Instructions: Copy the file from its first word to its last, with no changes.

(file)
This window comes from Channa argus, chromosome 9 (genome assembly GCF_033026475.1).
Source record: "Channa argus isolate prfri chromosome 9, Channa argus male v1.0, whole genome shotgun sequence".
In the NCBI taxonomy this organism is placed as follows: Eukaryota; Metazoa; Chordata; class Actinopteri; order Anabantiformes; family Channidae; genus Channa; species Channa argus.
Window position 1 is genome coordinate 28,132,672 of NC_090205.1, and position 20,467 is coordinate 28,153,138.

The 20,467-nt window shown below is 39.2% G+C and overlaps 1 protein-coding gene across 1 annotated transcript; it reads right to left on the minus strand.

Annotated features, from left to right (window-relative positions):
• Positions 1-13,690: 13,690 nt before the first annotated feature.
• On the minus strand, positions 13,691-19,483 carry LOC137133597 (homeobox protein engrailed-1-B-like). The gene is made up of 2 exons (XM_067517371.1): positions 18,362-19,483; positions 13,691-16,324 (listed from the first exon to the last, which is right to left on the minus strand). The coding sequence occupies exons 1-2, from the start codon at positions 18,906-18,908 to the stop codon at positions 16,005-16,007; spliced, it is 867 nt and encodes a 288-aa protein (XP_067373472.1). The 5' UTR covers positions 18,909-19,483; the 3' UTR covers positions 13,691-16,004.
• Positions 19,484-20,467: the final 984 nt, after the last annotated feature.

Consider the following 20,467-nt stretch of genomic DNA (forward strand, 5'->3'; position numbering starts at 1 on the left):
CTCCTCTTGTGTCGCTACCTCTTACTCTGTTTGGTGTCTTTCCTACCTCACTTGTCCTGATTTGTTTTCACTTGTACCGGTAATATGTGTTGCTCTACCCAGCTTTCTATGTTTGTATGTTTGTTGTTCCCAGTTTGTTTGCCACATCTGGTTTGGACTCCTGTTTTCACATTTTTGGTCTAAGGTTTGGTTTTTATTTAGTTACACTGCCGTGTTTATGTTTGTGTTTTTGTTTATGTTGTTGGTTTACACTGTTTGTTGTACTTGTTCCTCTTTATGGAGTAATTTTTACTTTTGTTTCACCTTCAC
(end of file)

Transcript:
This window comes from Channa argus, chromosome 9 (genome assembly GCF_033026475.1).
Source record: "Channa argus isolate prfri chromosome 9, Channa argus male v1.0, whole genome shotgun sequence".
In the NCBI taxonomy this organism is placed as follows: Eukaryota; Metazoa; Chordata; class Actinopteri; order Anabantiformes; family Channidae; genus Channa; species Channa argus.
Window position 1 is genome coordinate 28,132,672 of NC_090205.1, and position 20,467 is coordinate 28,153,138.

The 20,467-nt window shown below is 39.2% G+C and overlaps 1 protein-coding gene across 1 annotated transcript; it reads right to left on the minus strand.

Annotated features, from left to right (window-relative positions):
• Positions 1-13,690: 13,690 nt before the first annotated feature.
• On the minus strand, positions 13,691-19,483 carry LOC137133597 (homeobox protein engrailed-1-B-like). The gene is made up of 2 exons (XM_067517371.1): positions 18,362-19,483; positions 13,691-16,324 (listed from the first exon to the last, which is right to left on the minus strand). The coding sequence occupies exons 1-2, from the start codon at positions 18,906-18,908 to the stop codon at positions 16,005-16,007; spliced, it is 867 nt and encodes a 288-aa protein (XP_067373472.1). The 5' UTR covers positions 18,909-19,483; the 3' UTR covers positions 13,691-16,004.
• Positions 19,484-20,467: the final 984 nt, after the last annotated feature.

Consider the following 20,467-nt stretch of genomic DNA (forward strand, 5'->3'; position numbering starts at 1 on the left):
CTCCTCTTGTGTCGCTACCTCTTACTCTGTTTGGTGTCTTTCCTACCTCACTTGTCCTGATTTGTTTTCACTTGTACCGGTAATATGTGTTGCTCTACCCAGCTTTCTATGTTTGTATGTTTGTTGTTCCCAGTTTGTTTGCCACATCTGGTTTGGACTCCTGTTTTCACATTTTTGGTCTAAGGTTTGGTTTTTATTTAGTTACACTGCCGTGTTTATGTTTGTGTTTTTGTTTATGTTGTTGGTTTACACTGTTTGTTGTACTTGTTCCTCTTTATGGAGTAATTTTTACTTTTGTTTCACCTTCAC